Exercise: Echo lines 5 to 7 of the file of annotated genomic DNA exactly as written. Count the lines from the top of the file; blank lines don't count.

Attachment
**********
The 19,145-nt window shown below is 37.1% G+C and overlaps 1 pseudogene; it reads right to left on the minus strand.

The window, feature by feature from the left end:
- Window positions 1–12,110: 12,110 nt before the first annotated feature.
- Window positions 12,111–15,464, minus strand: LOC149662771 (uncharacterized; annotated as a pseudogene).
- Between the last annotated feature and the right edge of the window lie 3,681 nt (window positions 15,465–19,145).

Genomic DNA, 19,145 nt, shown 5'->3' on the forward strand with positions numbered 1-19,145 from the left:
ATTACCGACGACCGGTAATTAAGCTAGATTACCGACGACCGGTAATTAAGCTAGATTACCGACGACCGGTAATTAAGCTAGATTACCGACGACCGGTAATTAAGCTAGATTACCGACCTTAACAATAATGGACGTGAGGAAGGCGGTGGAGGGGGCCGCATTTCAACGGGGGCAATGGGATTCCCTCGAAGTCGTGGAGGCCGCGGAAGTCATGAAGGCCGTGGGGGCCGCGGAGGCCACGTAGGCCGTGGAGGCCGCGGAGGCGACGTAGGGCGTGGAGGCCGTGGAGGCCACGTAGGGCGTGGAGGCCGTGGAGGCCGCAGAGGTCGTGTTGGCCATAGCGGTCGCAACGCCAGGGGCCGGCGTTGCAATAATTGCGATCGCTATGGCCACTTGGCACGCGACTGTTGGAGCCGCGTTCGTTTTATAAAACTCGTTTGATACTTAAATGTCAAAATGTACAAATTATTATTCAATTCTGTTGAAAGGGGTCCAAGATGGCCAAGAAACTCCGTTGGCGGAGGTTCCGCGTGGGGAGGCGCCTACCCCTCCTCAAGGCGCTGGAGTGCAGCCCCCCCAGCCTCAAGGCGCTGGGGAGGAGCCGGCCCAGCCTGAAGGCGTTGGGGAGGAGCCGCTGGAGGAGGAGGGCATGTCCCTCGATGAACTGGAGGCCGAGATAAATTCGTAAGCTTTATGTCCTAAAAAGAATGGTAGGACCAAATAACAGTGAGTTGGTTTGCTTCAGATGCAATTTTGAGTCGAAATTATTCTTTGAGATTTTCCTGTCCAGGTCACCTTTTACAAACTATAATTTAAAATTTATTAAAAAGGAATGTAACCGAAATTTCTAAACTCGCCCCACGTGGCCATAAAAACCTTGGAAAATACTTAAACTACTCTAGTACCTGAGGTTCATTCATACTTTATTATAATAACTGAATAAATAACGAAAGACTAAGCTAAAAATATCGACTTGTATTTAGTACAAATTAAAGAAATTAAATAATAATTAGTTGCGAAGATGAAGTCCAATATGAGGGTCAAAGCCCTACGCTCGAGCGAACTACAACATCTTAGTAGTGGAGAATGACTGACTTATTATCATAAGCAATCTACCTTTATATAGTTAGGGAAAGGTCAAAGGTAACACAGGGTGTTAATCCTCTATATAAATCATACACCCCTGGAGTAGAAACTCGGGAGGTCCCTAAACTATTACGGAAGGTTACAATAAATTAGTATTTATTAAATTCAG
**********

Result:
- Between the last annotated feature and the right edge of the window lie 3,681 nt (window positions 15,465–19,145).

Genomic DNA, 19,145 nt, shown 5'->3' on the forward strand with positions numbered 1-19,145 from the left:
ATTACCGACGACCGGTAATTAAGCTAGATTACCGACGACCGGTAATTAAGCTAGATTACCGACGACCGGTAATTAAGCTAGATTACCGACGACCGGTAATTAAGCTAGATTACCGACCTTAACAATAATGGACGTGAGGAAGGCGGTGGAGGGGGCCGCATTTCAACGGGGGCAATGGGATTCCCTCGAAGTCGTGGAGGCCGCGGAAGTCATGAAGGCCGTGGGGGCCGCGGAGGCCACGTAGGCCGTGGAGGCCGCGGAGGCGACGTAGGGCGTGGAGGCCGTGGAGGCCACGTAGGGCGTGGAGGCCGTGGAGGCCGCAGAGGTCGTGTTGGCCATAGCGGTCGCAACGCCAGGGGCCGGCGTTGCAATAATTGCGATCGCTATGGCCACTTGGCACGCGACTGTTGGAGCCGCGTTCGTTTTATAAAACTCGTTTGATACTTAAATGTCAAAATGTACAAATTATTATTCAATTCTGTTGAAAGGGGTCCAAGATGGCCAAGAAACTCCGTTGGCGGAGGTTCCGCGTGGGGAGGCGCCTACCCCTCCTCAAGGCGCTGGAGTGCAGCCCCCCCAGCCTCAAGGCGCTGGGGAGGAGCCGGCCCAGCCTGAAGGCGTTGGGGAGGAGCCGCTGGAGGAGGAGGGCATGTCCCTCGATGAACTGGAGGCCGAGATAAATTCGTAAGCTTTATGTCCTAAAAAGAATGGTAGGACCAAATAACAGTGAGTTGGTTTGCTTCAGATGCAATTTTGAGTCGAAATTATTCTTTGAGATTTTCCTGTCCAGGTCACCTTTTACAAACTATAATTTAAAATTTATTAAAAAGGAATGTAACCGAAATTTCTAAACTCGCCCCACGTGGCCATAAAAACCTTGGAAAATACTTAAACTACTCTAGTACCTGAGGTTCATTCATACTTTATTATAATAACTGAATAAATAACGAAAGACTAAGCTAAAAATATCGACTTGTATTTAGTACAAATTAAAGAAATTAAATAATAATTAGTTGCGAAGATGAAGTCCAATATGAGGGTCAAAGCCCTACGCTCGAGCGAACTACAACATCTTAGTAGTGGAGAATGACTGACTTATTATCATAAGCAATCTACCTTTATATAGTTAGGGAAAGGTCAAAGGTAACACAGGGTGTTAATCCTCTATATAAATCATACACCCCTGGAGTAGAAACTCGGGAGGTCCCTAAACTATTACGGAAGGTTACAATAAATTAGTATTTATTAAATTCAG